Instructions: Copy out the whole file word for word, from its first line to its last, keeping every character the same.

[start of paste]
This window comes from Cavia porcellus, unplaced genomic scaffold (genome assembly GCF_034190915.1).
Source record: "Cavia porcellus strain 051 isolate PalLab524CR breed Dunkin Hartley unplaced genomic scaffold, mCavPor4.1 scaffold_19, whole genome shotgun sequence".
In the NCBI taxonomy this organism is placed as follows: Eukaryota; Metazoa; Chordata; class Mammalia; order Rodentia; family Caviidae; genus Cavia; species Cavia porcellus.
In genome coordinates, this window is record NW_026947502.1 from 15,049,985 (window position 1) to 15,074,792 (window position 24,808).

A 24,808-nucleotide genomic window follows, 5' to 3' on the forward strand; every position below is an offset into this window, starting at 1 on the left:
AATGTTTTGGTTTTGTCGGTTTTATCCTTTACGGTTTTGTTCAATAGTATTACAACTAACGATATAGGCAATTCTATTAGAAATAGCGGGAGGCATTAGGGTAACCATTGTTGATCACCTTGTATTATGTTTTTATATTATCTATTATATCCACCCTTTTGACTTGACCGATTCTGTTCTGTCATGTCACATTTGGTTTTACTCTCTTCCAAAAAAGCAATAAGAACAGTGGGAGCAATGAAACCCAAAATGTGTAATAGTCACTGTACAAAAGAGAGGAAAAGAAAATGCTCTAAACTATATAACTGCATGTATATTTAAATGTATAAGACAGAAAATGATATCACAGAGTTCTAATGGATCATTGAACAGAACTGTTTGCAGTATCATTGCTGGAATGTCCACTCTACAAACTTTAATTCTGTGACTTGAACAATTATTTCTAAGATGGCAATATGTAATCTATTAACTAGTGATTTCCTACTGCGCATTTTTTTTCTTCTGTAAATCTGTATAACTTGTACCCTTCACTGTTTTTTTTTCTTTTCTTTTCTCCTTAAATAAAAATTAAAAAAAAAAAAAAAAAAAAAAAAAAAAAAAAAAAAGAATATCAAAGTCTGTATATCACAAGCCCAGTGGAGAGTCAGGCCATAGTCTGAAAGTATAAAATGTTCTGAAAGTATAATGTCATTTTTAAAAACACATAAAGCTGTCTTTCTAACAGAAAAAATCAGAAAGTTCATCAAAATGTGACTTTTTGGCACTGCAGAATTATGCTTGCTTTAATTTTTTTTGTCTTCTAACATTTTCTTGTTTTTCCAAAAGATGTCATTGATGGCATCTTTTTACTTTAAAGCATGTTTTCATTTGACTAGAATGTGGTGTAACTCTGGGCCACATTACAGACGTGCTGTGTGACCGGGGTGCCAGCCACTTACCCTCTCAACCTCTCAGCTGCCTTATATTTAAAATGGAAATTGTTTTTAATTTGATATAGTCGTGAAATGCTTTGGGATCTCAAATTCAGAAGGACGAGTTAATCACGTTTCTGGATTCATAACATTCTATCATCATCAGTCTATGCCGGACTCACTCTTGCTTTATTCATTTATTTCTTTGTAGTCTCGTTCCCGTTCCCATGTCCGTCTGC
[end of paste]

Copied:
This window comes from Cavia porcellus, unplaced genomic scaffold (genome assembly GCF_034190915.1).
Source record: "Cavia porcellus strain 051 isolate PalLab524CR breed Dunkin Hartley unplaced genomic scaffold, mCavPor4.1 scaffold_19, whole genome shotgun sequence".
In the NCBI taxonomy this organism is placed as follows: Eukaryota; Metazoa; Chordata; class Mammalia; order Rodentia; family Caviidae; genus Cavia; species Cavia porcellus.
In genome coordinates, this window is record NW_026947502.1 from 15,049,985 (window position 1) to 15,074,792 (window position 24,808).

A 24,808-nucleotide genomic window follows, 5' to 3' on the forward strand; every position below is an offset into this window, starting at 1 on the left:
AATGTTTTGGTTTTGTCGGTTTTATCCTTTACGGTTTTGTTCAATAGTATTACAACTAACGATATAGGCAATTCTATTAGAAATAGCGGGAGGCATTAGGGTAACCATTGTTGATCACCTTGTATTATGTTTTTATATTATCTATTATATCCACCCTTTTGACTTGACCGATTCTGTTCTGTCATGTCACATTTGGTTTTACTCTCTTCCAAAAAAGCAATAAGAACAGTGGGAGCAATGAAACCCAAAATGTGTAATAGTCACTGTACAAAAGAGAGGAAAAGAAAATGCTCTAAACTATATAACTGCATGTATATTTAAATGTATAAGACAGAAAATGATATCACAGAGTTCTAATGGATCATTGAACAGAACTGTTTGCAGTATCATTGCTGGAATGTCCACTCTACAAACTTTAATTCTGTGACTTGAACAATTATTTCTAAGATGGCAATATGTAATCTATTAACTAGTGATTTCCTACTGCGCATTTTTTTTCTTCTGTAAATCTGTATAACTTGTACCCTTCACTGTTTTTTTTTCTTTTCTTTTCTCCTTAAATAAAAATTAAAAAAAAAAAAAAAAAAAAAAAAAAAAAAAAAAAAGAATATCAAAGTCTGTATATCACAAGCCCAGTGGAGAGTCAGGCCATAGTCTGAAAGTATAAAATGTTCTGAAAGTATAATGTCATTTTTAAAAACACATAAAGCTGTCTTTCTAACAGAAAAAATCAGAAAGTTCATCAAAATGTGACTTTTTGGCACTGCAGAATTATGCTTGCTTTAATTTTTTTTGTCTTCTAACATTTTCTTGTTTTTCCAAAAGATGTCATTGATGGCATCTTTTTACTTTAAAGCATGTTTTCATTTGACTAGAATGTGGTGTAACTCTGGGCCACATTACAGACGTGCTGTGTGACCGGGGTGCCAGCCACTTACCCTCTCAACCTCTCAGCTGCCTTATATTTAAAATGGAAATTGTTTTTAATTTGATATAGTCGTGAAATGCTTTGGGATCTCAAATTCAGAAGGACGAGTTAATCACGTTTCTGGATTCATAACATTCTATCATCATCAGTCTATGCCGGACTCACTCTTGCTTTATTCATTTATTTCTTTGTAGTCTCGTTCCCGTTCCCATGTCCGTCTGC